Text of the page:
“I’ll have a white wine, I think,” she said as she reached the front of the line.
The bartender wore a tuxedo and had a moon face with his hair parted neatly to the side. He corkscrewed a bottle and filled a plastic wineglass and handed it to her.
“There you go, ma’am.”
“Can I ask what I’m having?”
“Sure. It’s a pinot grigio from up in Napa. It’s fruity, but acetic. Not too aggressive. A little nutty. Austere, I’d say. Yeah, austere.” He smiled at Dorothy.
“Well, thank you. I like most things—adult things, that is—but I appreciate the effort.”
He poured himself a little.
“I mean, that’s what they told us to say. Honestly, I think it’s a little yeasty. But that’s just my taste.”
“Yeah, yeasty. But then again, what do I know. I wasn’t born to be a caterer.”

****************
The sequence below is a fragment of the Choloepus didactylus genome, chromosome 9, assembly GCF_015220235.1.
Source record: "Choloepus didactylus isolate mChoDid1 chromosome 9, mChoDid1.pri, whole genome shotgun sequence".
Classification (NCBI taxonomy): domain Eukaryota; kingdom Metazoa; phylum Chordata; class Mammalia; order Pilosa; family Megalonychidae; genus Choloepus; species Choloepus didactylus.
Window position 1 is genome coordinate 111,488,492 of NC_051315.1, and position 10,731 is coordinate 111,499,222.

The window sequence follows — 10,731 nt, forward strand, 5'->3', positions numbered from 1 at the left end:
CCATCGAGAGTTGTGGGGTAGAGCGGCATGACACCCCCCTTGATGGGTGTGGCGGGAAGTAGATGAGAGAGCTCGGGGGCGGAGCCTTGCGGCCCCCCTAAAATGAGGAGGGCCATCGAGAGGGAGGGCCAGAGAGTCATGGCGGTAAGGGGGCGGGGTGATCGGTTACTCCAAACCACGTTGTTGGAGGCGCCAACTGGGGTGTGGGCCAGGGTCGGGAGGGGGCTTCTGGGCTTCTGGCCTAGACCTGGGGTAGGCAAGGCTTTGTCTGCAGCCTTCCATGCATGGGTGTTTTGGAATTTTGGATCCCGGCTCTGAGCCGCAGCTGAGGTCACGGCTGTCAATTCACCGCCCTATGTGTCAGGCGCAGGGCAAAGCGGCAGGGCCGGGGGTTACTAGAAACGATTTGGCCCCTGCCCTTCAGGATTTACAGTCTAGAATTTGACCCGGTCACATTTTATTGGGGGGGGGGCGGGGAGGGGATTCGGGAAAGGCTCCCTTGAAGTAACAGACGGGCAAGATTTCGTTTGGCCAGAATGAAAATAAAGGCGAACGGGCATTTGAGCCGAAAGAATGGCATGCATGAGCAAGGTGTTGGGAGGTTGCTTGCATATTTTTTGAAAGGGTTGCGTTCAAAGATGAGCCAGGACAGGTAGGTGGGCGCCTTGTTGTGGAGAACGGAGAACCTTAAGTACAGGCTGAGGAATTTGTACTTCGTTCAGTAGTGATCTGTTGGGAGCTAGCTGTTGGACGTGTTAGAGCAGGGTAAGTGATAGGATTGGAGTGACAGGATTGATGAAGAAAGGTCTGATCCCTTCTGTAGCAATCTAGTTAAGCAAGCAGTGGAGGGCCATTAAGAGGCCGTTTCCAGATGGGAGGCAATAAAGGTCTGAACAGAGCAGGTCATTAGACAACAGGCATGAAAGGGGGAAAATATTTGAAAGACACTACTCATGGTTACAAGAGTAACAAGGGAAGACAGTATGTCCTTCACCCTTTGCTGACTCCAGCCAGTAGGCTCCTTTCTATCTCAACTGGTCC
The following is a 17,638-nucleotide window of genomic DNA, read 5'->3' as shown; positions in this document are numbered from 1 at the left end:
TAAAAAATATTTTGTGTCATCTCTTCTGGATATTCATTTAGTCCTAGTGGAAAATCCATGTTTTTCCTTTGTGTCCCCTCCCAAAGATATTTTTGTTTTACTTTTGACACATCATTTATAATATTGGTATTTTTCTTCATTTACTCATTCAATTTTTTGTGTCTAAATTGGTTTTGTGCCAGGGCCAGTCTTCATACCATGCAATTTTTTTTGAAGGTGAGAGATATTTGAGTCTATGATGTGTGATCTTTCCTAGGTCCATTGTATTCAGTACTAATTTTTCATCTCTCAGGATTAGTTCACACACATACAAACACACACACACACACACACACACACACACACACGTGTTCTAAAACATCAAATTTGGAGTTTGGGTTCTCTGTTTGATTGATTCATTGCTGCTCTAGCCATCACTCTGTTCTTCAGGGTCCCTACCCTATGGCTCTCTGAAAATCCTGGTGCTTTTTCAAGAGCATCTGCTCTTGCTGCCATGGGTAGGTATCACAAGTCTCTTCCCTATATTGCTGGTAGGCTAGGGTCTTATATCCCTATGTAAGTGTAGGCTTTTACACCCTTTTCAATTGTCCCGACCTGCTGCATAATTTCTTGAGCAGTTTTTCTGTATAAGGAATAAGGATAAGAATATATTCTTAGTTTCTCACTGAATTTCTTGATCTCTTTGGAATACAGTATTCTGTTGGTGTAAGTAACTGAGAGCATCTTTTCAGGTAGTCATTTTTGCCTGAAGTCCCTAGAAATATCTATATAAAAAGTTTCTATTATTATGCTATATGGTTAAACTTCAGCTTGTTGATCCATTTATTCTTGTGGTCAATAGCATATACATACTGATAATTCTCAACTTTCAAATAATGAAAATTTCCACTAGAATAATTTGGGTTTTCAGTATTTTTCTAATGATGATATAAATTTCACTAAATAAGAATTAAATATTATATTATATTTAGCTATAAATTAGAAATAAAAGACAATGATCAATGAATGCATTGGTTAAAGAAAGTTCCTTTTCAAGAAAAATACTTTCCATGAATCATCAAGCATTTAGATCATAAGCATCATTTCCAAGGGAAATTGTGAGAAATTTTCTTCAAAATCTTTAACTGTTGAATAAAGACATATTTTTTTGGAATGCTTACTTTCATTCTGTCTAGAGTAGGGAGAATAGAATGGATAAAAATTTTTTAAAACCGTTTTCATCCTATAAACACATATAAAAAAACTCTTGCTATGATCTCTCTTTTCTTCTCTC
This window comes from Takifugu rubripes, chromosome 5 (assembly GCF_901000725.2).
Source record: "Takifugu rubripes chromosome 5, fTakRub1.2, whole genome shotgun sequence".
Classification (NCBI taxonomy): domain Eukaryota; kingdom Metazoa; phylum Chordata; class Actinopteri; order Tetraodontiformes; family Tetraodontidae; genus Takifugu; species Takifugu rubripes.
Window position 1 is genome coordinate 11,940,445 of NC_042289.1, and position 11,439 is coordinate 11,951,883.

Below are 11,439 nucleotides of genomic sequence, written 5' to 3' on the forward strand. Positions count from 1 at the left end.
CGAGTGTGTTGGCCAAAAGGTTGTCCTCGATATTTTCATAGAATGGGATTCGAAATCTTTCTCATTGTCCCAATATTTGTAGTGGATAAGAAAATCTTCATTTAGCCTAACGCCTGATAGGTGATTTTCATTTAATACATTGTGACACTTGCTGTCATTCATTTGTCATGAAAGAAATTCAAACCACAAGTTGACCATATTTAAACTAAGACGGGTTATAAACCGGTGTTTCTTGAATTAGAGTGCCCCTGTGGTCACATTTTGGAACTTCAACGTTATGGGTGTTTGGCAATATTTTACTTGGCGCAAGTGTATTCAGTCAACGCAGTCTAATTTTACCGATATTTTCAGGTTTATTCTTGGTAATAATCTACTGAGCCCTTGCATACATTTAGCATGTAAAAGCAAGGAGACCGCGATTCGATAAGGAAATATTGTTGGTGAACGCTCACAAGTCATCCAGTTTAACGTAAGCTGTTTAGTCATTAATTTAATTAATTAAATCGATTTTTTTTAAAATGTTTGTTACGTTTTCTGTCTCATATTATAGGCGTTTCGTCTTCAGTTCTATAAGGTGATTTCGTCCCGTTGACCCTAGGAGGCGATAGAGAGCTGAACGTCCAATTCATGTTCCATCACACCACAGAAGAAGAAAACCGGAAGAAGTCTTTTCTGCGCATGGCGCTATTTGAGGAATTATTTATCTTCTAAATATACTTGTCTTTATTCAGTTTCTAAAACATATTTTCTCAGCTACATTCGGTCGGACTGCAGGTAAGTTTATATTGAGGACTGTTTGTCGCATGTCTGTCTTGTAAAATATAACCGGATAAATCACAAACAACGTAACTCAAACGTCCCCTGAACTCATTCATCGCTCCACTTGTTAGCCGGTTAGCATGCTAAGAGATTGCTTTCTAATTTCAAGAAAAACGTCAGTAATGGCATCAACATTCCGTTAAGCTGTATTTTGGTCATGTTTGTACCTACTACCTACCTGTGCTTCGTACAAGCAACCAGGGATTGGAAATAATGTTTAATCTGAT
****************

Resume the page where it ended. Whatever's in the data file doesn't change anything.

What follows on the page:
“No, I guess not,” replied the bartender, and his disposition thenceforth became quite glum.
Dorothy walked around the party, switching her plastic wineglass from one hand to the other, from time to time making her way back to the bar. It was crowded, but she’d begun to enjoy herself. She knew some of the guests from when she used to go to her own premieres, years prior. They remembered her, and they missed her. Many asked why she’d stopped. She wanted to be a good mother, she replied. Really, though, there wasn’t room for two successes in her household. Too much personality. One person had to float while the other floundered. One sailed, and one sank. Highs and lows. Peaks and valleys. It didn’t matter which one, she thought. It used to be her, but now this had to be. In this world, there are some people who carry the piano and some people who play the piano. Dorothy wanted both. But again, Dorothy had begun to enjoy herself. Enjoy the party. She was chatting and being cordial, and then she started laughing—laughing!—and nobody judged her. She was free, for the time being. It had been a while. Nobody told her what to do. And as the hours passed, people’s ties began to loosen.